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SteveAJones

Robert Plant Band of Joy Tour 2011

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April 10, 2011 - Chicago

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Robert Plant cheerfully poses for a photo with a dedicated fan (Laura) whilst shopping in a record store

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Whether singing blues, folk or Led Zeppelin, Robert Plant sounds fresh

By Anders Smith Lindall

Apr 11, 2011

Chicago Sun-Times

There was a moment early in Robert Plant's set Saturday night at the Auditorium Theatre when the music fell away, a hush hung in the air and Plant sang delicately about getting older and "settling down." Then just as quickly his band leaped forward, the throaty scream of Buddy Miller's lead guitar split the silence, and the rocking-chair reverie was dashed.

It was a minute exchange, one little detail of a single tune — "Down to the Sea" — but it said much about the old soldier's current path. Decades past his iconic stardom as Led Zeppelin's "golden god," Plant's energy, vitality and curiosity are undimmed.

His voracious appetite for varied sounds is nothing new, of course. A shape-shifting ability to synthesize the styles of others has been Plant's hallmark, whether as an English teen devouring blues or during his much later explorations of West African desert rock.

The new disc "Band of Joy" continues down the same mid-American dirt roads as "Rising Sand," Plant's Grammy-winning 2008 duo disc with Alison Krauss. But in addition to further elaborations on its elegant country, folk and blues, this latest album has a sharper rock edge owed largely to co-producer Miller, a fearsomely talented singer and songwriter in his own right.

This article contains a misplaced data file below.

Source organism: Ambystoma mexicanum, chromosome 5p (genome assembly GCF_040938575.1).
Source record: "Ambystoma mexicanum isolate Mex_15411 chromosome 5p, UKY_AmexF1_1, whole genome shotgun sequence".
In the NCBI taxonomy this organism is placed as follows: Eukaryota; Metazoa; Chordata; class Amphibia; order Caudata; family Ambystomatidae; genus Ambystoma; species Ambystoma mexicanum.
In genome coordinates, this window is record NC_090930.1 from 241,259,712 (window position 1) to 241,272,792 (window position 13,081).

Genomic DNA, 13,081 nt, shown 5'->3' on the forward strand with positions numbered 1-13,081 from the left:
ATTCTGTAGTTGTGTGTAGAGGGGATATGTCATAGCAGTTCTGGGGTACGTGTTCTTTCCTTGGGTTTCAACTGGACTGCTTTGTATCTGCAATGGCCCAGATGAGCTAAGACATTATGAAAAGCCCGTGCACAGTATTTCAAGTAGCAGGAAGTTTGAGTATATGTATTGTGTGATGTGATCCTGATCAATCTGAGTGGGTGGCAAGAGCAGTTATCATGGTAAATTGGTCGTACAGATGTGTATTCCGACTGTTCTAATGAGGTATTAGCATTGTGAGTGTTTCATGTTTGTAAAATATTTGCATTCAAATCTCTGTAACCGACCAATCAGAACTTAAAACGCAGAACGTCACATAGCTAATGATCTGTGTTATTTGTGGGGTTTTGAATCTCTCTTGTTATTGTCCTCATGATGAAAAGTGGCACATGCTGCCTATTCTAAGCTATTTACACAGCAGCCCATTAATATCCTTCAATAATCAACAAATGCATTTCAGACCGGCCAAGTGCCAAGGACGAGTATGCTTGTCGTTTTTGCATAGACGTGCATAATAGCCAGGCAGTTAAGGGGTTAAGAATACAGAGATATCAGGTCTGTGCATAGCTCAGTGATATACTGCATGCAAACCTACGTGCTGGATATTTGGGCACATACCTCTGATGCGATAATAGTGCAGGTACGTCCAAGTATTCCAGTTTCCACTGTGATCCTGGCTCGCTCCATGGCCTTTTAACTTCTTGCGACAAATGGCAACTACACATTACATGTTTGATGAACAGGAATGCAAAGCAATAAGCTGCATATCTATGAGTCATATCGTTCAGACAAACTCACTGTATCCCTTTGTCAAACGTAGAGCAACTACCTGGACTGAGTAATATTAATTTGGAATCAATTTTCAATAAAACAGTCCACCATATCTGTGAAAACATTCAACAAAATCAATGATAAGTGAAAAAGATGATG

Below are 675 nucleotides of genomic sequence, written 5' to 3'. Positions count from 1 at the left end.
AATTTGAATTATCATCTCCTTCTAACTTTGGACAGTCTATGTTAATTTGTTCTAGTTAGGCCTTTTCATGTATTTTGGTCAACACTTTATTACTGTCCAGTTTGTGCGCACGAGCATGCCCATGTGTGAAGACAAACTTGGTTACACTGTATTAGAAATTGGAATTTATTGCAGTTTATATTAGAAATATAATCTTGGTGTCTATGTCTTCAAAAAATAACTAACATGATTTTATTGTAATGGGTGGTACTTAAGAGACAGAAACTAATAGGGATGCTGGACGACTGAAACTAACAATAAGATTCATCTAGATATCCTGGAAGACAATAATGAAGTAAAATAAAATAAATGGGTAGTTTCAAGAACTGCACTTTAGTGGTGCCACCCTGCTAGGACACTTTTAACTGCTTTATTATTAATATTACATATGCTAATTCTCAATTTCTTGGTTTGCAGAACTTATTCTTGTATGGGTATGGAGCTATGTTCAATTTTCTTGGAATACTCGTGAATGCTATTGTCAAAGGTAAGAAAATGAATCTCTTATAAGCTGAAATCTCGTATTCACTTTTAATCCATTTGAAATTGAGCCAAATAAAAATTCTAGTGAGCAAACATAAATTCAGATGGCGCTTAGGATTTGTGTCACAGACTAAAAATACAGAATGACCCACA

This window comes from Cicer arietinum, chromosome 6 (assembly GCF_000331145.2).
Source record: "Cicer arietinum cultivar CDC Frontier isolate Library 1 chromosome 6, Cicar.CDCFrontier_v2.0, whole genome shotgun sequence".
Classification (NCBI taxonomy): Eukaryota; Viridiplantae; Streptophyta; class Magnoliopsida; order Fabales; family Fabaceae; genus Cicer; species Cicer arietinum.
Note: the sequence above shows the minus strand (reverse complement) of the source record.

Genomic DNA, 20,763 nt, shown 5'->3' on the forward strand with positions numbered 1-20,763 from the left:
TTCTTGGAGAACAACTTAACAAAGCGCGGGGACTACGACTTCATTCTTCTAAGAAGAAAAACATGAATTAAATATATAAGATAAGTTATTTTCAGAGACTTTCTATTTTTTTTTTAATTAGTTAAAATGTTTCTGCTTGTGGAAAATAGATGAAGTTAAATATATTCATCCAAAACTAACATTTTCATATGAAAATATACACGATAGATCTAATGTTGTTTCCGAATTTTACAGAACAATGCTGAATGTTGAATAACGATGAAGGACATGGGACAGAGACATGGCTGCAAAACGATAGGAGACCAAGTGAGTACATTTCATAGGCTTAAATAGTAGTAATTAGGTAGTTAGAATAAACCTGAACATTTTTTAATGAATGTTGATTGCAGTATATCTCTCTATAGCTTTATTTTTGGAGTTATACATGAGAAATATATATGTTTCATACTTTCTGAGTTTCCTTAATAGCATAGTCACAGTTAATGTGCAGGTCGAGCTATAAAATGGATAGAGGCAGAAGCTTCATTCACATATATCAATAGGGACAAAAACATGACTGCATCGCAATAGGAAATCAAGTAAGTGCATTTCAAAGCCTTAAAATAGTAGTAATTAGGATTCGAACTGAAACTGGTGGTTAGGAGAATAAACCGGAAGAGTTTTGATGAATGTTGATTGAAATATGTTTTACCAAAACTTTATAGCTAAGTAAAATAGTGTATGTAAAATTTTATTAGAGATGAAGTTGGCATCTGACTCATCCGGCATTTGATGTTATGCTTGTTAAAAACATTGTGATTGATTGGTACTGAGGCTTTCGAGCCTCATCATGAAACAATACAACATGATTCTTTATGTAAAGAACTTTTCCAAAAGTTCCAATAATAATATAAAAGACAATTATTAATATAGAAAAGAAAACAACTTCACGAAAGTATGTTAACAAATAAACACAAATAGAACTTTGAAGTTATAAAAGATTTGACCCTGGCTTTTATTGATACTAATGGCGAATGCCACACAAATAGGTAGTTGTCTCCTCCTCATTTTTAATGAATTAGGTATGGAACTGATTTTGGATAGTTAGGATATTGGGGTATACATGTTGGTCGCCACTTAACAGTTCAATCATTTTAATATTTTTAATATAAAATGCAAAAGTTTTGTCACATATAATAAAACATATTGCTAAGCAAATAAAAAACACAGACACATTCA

Touring with the same core roster that recorded "Band of Joy," Plant gave the musicians generous attention Saturday. He ceded the spotlight to Miller on the cutting country-blues "Somewhere Trouble Don't Go," to multi-instrumentalist Darrell Scott for Porter Wagoner's stone-country classic "A Satisfied Mind" and to vocalist Patty Griffin's earthy gospel turn on the R&B nugget "Ocean of Tears."

Yet even at center stage, his presence didn't overwhelm. Yes, the signature lion's mane of curls was intact, along with the old habit of handling the microphone stand like a lover's body, and that remarkable, instantly recognizable voice, mellowed but uncompromised by age.

But the focus was squarely on the songs. Plant and his players gave a bit of guitar snarl to "Angel Dance" by Los Lobos. And they fused sultry sex appeal with creeping dread in "Monkey," one of two stately songs Plant pulled from an especially unlikely source, the intensely minimalist underground rock trio Low.

And, of course, they played Led Zeppelin. But "Black Dog," which opened the set; "Black Country Woman"; the closing two-fer "Houses of the Holy" and "Ramble On," and the encore take on "Tangerine" all sounded squarely of a piece with everything around them. Draped in gorgeous group harmonies, touched with haunted bouzouki or soaked in steel guitar, they came off rich, ringing and renewed.

Anders Smith Lindall is a Chicago free-lance writer.